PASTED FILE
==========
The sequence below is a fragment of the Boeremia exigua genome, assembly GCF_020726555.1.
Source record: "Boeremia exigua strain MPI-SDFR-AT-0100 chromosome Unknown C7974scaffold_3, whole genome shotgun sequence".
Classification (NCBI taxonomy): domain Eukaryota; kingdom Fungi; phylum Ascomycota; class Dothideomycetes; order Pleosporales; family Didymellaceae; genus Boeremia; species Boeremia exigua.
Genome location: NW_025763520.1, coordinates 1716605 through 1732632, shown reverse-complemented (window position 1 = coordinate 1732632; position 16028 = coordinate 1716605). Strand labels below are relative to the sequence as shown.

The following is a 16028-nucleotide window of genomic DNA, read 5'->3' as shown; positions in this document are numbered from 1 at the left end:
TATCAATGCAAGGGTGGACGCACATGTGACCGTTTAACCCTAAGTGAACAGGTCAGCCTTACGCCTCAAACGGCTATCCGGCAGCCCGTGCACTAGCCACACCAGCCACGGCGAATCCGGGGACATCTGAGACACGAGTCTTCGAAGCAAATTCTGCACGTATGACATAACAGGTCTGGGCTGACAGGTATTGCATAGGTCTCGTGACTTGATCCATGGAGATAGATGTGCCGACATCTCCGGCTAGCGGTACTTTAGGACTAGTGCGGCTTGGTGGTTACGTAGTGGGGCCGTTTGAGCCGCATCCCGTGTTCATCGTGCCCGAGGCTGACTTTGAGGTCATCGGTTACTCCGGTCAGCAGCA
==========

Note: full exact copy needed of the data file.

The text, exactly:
The sequence below is a fragment of the Boeremia exigua genome, assembly GCF_020726555.1.
Source record: "Boeremia exigua strain MPI-SDFR-AT-0100 chromosome Unknown C7974scaffold_3, whole genome shotgun sequence".
Classification (NCBI taxonomy): domain Eukaryota; kingdom Fungi; phylum Ascomycota; class Dothideomycetes; order Pleosporales; family Didymellaceae; genus Boeremia; species Boeremia exigua.
Genome location: NW_025763520.1, coordinates 1716605 through 1732632, shown reverse-complemented (window position 1 = coordinate 1732632; position 16028 = coordinate 1716605). Strand labels below are relative to the sequence as shown.

The following is a 16028-nucleotide window of genomic DNA, read 5'->3' as shown; positions in this document are numbered from 1 at the left end:
TATCAATGCAAGGGTGGACGCACATGTGACCGTTTAACCCTAAGTGAACAGGTCAGCCTTACGCCTCAAACGGCTATCCGGCAGCCCGTGCACTAGCCACACCAGCCACGGCGAATCCGGGGACATCTGAGACACGAGTCTTCGAAGCAAATTCTGCACGTATGACATAACAGGTCTGGGCTGACAGGTATTGCATAGGTCTCGTGACTTGATCCATGGAGATAGATGTGCCGACATCTCCGGCTAGCGGTACTTTAGGACTAGTGCGGCTTGGTGGTTACGTAGTGGGGCCGTTTGAGCCGCATCCCGTGTTCATCGTGCCCGAGGCTGACTTTGAGGTCATCGGTTACTCCGGTCAGCAGCA